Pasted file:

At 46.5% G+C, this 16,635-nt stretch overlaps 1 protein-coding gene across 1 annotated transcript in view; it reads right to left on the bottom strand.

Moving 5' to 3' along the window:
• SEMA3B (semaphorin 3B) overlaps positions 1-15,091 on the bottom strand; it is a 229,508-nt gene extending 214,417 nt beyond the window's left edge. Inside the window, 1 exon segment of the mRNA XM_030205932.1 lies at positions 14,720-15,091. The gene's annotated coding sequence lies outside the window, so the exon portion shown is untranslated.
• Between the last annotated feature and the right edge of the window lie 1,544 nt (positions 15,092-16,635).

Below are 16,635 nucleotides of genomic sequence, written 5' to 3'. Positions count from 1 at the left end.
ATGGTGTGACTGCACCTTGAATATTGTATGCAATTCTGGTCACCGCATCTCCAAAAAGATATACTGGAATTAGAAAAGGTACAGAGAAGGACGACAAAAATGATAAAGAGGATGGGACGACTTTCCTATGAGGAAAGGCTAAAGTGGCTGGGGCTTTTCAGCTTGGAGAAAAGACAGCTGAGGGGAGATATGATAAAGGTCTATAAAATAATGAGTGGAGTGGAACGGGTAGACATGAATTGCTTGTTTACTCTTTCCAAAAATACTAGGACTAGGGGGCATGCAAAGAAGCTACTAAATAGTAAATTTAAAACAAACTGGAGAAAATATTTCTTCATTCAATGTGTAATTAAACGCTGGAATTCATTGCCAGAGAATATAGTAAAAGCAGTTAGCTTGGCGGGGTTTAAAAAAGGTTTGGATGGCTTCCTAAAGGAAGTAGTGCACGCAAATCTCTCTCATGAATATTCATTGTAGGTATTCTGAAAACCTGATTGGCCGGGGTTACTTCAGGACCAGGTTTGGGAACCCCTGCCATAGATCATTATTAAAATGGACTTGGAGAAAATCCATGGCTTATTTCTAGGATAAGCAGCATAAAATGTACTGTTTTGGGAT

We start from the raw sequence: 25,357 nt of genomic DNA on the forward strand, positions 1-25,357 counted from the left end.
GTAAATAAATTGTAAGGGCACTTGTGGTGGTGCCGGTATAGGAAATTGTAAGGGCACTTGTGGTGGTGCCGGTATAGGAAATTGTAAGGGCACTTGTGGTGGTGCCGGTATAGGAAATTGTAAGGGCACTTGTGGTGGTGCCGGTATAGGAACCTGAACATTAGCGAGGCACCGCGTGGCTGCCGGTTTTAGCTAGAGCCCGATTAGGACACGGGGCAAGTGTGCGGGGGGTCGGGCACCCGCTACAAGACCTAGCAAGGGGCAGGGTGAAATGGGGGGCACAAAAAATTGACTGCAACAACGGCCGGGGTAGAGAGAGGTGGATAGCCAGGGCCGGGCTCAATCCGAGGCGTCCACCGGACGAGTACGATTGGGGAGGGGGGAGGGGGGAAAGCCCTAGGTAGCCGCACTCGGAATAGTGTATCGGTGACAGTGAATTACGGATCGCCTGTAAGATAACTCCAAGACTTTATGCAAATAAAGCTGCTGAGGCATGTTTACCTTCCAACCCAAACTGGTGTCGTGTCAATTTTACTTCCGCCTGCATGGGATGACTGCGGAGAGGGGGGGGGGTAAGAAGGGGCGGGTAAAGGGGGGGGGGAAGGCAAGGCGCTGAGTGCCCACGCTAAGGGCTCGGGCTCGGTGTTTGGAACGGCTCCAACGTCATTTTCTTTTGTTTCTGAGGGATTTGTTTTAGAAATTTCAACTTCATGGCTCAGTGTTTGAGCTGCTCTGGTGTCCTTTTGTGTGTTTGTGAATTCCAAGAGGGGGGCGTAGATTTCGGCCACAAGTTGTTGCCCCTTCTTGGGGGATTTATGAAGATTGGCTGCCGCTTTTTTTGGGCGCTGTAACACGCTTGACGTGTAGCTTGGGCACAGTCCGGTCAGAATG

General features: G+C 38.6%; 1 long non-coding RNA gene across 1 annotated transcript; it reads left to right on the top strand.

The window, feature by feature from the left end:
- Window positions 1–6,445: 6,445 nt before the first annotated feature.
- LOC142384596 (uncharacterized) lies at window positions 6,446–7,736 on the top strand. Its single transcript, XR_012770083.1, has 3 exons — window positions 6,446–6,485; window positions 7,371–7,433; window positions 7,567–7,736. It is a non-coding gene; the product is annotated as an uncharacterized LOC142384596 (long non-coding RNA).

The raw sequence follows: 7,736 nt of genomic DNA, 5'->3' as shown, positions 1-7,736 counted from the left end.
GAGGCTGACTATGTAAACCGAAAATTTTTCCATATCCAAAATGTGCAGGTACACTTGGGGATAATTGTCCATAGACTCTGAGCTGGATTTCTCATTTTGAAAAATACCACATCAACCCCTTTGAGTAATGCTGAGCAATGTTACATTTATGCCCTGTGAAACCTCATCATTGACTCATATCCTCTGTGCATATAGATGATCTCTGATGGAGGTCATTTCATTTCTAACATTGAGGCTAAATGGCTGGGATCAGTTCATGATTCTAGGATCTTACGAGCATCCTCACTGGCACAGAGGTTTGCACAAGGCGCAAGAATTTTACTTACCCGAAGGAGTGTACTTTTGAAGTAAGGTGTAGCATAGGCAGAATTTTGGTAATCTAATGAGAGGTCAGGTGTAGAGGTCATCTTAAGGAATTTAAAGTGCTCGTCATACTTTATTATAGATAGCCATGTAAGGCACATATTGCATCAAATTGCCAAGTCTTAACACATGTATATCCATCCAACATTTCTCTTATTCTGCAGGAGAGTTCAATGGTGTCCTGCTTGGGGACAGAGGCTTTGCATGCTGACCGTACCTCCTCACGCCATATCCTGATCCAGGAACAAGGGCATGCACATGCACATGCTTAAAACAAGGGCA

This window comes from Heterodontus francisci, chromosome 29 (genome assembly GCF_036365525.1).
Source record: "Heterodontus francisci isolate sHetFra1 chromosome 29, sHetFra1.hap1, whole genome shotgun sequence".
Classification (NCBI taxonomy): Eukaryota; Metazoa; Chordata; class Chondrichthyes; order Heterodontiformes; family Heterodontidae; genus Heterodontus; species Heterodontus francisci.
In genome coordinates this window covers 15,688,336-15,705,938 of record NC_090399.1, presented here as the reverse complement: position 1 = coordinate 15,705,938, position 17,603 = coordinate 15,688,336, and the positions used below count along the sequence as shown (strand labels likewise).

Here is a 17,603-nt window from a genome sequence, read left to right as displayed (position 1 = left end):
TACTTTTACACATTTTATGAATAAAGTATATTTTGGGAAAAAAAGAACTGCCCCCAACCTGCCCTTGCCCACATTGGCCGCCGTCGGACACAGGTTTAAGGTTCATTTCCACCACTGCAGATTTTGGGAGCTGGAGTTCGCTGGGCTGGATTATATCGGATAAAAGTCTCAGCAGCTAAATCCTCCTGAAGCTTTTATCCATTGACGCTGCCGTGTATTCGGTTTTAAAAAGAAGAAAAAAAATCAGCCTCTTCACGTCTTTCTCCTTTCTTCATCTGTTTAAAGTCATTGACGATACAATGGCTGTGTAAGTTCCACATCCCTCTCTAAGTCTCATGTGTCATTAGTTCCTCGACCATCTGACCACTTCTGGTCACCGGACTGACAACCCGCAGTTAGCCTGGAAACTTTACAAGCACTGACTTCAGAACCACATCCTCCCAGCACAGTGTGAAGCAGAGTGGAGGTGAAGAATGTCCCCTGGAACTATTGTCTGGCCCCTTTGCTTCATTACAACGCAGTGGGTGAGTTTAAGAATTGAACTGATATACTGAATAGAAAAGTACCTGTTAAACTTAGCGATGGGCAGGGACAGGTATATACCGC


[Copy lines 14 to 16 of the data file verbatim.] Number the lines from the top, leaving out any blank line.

GAGGCTGACTATGTAAACCGAAAATTTTTCCATATCCAAAATGTGCAGGTACACTTGGGGATAATTGTCCATAGACTCTGAGCTGGATTTCTCATTTTGAAAAATACCACATCAACCCCTTTGAGTAATGCTGAGCAATGTTACATTTATGCCCTGTGAAACCTCATCATTGACTCATATCCTCTGTGCATATAGATGATCTCTGATGGAGGTCATTTCATTTCTAACATTGAGGCTAAATGGCTGGGATCAGTTCATGATTCTAGGATCTTACGAGCATCCTCACTGGCACAGAGGTTTGCACAAGGCGCAAGAATTTTACTTACCCGAAGGAGTGTACTTTTGAAGTAAGGTGTAGCATAGGCAGAATTTTGGTAATCTAATGAGAGGTCAGGTGTAGAGGTCATCTTAAGGAATTTAAAGTGCTCGTCATACTTTATTATAGATAGCCATGTAAGGCACATATTGCATCAAATTGCCAAGTCTTAACACATGTATATCCATCCAACATTTCTCTTATTCTGCAGGAGAGTTCAATGGTGTCCTGCTTGGGGACAGAGGCTTTGCATGCTGACCGTACCTCCTCACGCCATATCCTGATCCAGGAACAAGGGCATGCACATGCACATGCTTAAAACAAGGGCA

This window comes from Heterodontus francisci, chromosome 29 (genome assembly GCF_036365525.1).
Source record: "Heterodontus francisci isolate sHetFra1 chromosome 29, sHetFra1.hap1, whole genome shotgun sequence".